Shahmir Kazi analyses the year-long governance of the coalition government
The coalition government of the Pakistan Assessing PDM government took over from the PTI regime on 10 April 2022 plunging the country into deep state of instability that is ongoing. It was the outcome of a protracted tripartite tug of war between the PTI government, opposition parties and the military establishment. The struggle witnessed the establishment getting aligned with the opposition parties and waged a campaign against the PTI government accusing it of poor governance, political victimization of opponents, mismanaging the economy and messing up the foreign policy. The PDM succeeded in ousting the PTI government through a no-confidence movement that was overtly supported by many dissenting members of the PTI and the covert assistance of the establishment. The tenure of the PTI government was known for abundant vilification of its opponents and unfortunately this tendency soon spanned out and the PDM government could not counter it.
The governance structure that the PDM inherited was badly fractured owing to the intense intervention of the establishment that launched a political party and catapulted it to power but harmfully underperformed. The economy around the PDM government was collapsing and it appeared a folly on part of the alliance to accept this onerous responsibility that apparently had no chances of success. It was quite apparent that the political economy of Pakistan was simply unviable wholly held to ransom by a parasitic kleptocracy devouring its own kind for survival. It was in this intricate web that the PDM found itself in right after taking over the reins of government. It was widely assumed that the PDM government with the stated desire to rescue the country and the economy was capable of turning things around at the time. Already the IMF programme had gone off-the-track and Pakistan has lost all credibility with the lender because the PTI government had allowed a petroleum subsidy that was simply disastrous for the struggling government.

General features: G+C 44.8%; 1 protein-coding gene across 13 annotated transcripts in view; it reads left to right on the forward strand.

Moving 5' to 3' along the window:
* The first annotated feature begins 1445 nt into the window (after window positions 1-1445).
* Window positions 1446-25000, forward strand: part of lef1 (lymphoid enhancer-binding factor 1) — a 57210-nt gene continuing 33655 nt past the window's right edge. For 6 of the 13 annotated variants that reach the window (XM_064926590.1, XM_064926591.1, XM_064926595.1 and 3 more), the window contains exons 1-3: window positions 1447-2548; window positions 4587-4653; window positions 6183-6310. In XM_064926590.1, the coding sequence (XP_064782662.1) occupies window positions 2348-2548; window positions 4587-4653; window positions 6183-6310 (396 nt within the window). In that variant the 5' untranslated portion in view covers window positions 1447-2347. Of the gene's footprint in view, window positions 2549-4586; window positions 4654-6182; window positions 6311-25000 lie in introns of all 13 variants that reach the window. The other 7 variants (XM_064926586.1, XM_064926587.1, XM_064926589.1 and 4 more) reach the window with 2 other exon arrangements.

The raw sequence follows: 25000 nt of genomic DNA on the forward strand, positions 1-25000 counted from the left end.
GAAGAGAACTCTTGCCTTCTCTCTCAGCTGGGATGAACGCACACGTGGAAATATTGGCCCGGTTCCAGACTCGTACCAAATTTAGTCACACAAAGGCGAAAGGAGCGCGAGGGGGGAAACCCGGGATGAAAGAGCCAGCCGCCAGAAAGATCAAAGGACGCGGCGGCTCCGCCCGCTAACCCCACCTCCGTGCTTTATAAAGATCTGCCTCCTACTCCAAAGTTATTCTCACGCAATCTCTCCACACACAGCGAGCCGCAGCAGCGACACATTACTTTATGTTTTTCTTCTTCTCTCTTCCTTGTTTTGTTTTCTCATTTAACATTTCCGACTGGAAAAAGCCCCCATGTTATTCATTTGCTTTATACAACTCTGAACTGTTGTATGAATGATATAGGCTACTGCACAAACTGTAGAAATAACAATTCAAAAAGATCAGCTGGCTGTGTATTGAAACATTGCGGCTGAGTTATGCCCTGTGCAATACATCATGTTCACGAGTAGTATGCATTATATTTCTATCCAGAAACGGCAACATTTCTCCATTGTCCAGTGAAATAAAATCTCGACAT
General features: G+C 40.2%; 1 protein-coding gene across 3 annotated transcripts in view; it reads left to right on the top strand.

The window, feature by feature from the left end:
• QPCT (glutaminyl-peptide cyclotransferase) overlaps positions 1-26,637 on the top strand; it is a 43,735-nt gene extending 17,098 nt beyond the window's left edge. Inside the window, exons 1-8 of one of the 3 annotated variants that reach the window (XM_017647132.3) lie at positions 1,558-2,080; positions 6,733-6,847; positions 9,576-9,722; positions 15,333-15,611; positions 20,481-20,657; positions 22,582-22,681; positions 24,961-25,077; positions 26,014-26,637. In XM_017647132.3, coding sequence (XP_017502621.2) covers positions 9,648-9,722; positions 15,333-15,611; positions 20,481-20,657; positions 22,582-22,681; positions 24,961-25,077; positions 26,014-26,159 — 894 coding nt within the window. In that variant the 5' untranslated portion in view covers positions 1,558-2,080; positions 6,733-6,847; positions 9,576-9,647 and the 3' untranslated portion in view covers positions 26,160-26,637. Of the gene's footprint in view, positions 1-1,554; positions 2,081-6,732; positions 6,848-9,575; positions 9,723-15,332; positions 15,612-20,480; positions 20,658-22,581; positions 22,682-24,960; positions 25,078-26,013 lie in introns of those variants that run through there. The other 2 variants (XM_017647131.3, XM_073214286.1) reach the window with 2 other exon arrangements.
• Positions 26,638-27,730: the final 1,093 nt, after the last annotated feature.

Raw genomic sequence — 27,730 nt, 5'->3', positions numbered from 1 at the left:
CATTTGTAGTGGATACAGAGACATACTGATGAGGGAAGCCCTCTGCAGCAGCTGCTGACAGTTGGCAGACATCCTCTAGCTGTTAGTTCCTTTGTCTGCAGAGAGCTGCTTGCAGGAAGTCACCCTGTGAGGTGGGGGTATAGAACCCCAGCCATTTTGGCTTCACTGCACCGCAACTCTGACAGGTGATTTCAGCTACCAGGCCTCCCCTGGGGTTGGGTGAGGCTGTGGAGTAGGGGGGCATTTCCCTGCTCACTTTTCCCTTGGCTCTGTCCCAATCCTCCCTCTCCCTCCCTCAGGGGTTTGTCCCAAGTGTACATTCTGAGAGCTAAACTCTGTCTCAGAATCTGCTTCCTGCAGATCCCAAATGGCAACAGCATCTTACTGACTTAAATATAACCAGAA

Despite the anticipated expertise supposedly at the disposal of PMLN the leading party of the PDM government delaying rolling back the petrol subsidies was an early signal that the prime minister and his cabinet were woefully unprepared to act decisively. It took the PDM a long time and tremendous reluctance to do away with this subsidy and it could manage to do it in six weeks indicating that it was badly riven setup. The dithering was not just limited to raising petroleum prices and it soon became clear that the dispensation was simply not up to the mark belying the widely claimed expertise by the PMLN. Not only the so-called expertise proved to be ineffective but also the prime minister himself looked highly unsure as reflected by his assertion that the PDM government was prepared to announce elections and that this decision was not taken only because Imran Khan announced a long march towards Islamabad. To lend more credibility to the impression of infectivity of the PM, he repeatedly pointed out that it was not him but his elder brother, Nawaz Sharif, who was calling the shots.